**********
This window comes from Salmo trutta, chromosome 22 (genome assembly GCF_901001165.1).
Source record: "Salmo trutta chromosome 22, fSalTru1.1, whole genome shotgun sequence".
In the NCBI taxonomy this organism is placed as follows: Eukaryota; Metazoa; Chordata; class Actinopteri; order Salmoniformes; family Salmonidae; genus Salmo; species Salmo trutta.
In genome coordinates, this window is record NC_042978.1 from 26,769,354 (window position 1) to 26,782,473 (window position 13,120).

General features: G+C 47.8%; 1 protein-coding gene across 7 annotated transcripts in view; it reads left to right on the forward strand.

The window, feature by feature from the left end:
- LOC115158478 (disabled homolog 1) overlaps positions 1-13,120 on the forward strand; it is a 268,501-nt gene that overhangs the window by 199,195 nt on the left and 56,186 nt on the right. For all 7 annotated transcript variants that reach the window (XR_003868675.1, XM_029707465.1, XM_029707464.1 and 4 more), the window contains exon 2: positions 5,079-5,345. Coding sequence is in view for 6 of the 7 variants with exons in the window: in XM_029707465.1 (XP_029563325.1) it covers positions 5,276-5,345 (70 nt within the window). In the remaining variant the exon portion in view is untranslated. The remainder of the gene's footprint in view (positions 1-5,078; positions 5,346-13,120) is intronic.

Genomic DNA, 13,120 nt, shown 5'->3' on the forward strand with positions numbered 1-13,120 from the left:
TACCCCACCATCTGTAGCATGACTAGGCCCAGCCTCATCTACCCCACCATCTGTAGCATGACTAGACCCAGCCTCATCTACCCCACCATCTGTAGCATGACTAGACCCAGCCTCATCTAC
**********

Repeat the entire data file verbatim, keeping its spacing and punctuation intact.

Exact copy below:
This window comes from Salmo trutta, chromosome 22 (genome assembly GCF_901001165.1).
Source record: "Salmo trutta chromosome 22, fSalTru1.1, whole genome shotgun sequence".
In the NCBI taxonomy this organism is placed as follows: Eukaryota; Metazoa; Chordata; class Actinopteri; order Salmoniformes; family Salmonidae; genus Salmo; species Salmo trutta.
In genome coordinates, this window is record NC_042978.1 from 26,769,354 (window position 1) to 26,782,473 (window position 13,120).

General features: G+C 47.8%; 1 protein-coding gene across 7 annotated transcripts in view; it reads left to right on the forward strand.

The window, feature by feature from the left end:
- LOC115158478 (disabled homolog 1) overlaps positions 1-13,120 on the forward strand; it is a 268,501-nt gene that overhangs the window by 199,195 nt on the left and 56,186 nt on the right. For all 7 annotated transcript variants that reach the window (XR_003868675.1, XM_029707465.1, XM_029707464.1 and 4 more), the window contains exon 2: positions 5,079-5,345. Coding sequence is in view for 6 of the 7 variants with exons in the window: in XM_029707465.1 (XP_029563325.1) it covers positions 5,276-5,345 (70 nt within the window). In the remaining variant the exon portion in view is untranslated. The remainder of the gene's footprint in view (positions 1-5,078; positions 5,346-13,120) is intronic.

Genomic DNA, 13,120 nt, shown 5'->3' on the forward strand with positions numbered 1-13,120 from the left:
TACCCCACCATCTGTAGCATGACTAGGCCCAGCCTCATCTACCCCACCATCTGTAGCATGACTAGACCCAGCCTCATCTACCCCACCATCTGTAGCATGACTAGACCCAGCCTCATCTAC